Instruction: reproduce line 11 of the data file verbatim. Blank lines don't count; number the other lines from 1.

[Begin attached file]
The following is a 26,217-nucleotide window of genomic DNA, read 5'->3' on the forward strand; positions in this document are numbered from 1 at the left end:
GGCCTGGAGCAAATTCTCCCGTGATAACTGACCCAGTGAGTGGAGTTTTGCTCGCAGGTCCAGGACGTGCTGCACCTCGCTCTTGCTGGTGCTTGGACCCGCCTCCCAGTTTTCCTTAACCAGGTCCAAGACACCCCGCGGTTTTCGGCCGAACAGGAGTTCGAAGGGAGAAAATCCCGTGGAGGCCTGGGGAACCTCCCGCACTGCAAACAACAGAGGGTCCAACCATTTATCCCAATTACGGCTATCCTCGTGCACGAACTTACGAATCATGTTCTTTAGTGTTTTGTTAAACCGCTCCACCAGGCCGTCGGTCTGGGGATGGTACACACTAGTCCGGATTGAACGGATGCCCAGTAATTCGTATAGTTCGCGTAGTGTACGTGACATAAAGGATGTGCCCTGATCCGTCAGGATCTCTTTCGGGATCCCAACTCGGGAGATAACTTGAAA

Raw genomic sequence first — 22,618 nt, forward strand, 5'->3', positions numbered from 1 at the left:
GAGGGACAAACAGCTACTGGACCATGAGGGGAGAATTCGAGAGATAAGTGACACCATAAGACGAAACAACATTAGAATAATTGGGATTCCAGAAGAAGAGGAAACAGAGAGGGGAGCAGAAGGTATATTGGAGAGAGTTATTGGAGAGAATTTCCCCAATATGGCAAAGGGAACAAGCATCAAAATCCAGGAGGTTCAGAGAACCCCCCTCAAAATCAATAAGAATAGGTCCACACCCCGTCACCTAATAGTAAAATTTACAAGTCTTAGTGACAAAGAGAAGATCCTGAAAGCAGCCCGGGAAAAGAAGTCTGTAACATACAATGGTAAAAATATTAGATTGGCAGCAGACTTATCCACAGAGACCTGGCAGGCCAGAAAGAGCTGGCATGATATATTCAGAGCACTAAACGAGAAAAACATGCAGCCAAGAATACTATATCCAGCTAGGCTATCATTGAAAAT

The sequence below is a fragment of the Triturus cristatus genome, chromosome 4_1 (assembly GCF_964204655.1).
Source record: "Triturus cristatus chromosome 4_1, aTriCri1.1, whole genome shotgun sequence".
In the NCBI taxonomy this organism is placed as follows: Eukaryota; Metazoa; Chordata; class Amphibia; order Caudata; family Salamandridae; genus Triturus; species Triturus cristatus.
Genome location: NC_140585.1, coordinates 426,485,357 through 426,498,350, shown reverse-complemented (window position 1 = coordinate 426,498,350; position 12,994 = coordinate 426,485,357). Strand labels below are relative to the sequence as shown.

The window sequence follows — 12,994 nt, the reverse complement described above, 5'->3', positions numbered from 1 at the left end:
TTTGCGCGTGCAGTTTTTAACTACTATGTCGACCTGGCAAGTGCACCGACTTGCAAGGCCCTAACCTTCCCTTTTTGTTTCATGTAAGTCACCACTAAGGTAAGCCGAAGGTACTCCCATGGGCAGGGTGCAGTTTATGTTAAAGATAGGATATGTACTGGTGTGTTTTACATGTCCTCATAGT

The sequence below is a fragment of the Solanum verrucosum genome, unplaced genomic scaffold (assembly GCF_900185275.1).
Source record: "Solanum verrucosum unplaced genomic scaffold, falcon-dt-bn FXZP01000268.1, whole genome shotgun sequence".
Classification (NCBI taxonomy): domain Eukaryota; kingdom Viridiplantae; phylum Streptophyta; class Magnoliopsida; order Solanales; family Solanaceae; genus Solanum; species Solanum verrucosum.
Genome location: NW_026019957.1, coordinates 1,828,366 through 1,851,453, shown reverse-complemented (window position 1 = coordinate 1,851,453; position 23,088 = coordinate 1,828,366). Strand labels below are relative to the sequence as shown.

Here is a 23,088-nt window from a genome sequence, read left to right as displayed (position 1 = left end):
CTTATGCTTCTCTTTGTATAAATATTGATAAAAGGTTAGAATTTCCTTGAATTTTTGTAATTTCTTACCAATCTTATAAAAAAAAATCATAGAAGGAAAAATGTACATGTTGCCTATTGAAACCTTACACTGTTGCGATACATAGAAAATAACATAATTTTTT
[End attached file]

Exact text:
The sequence below is a fragment of the Solanum verrucosum genome, unplaced genomic scaffold (assembly GCF_900185275.1).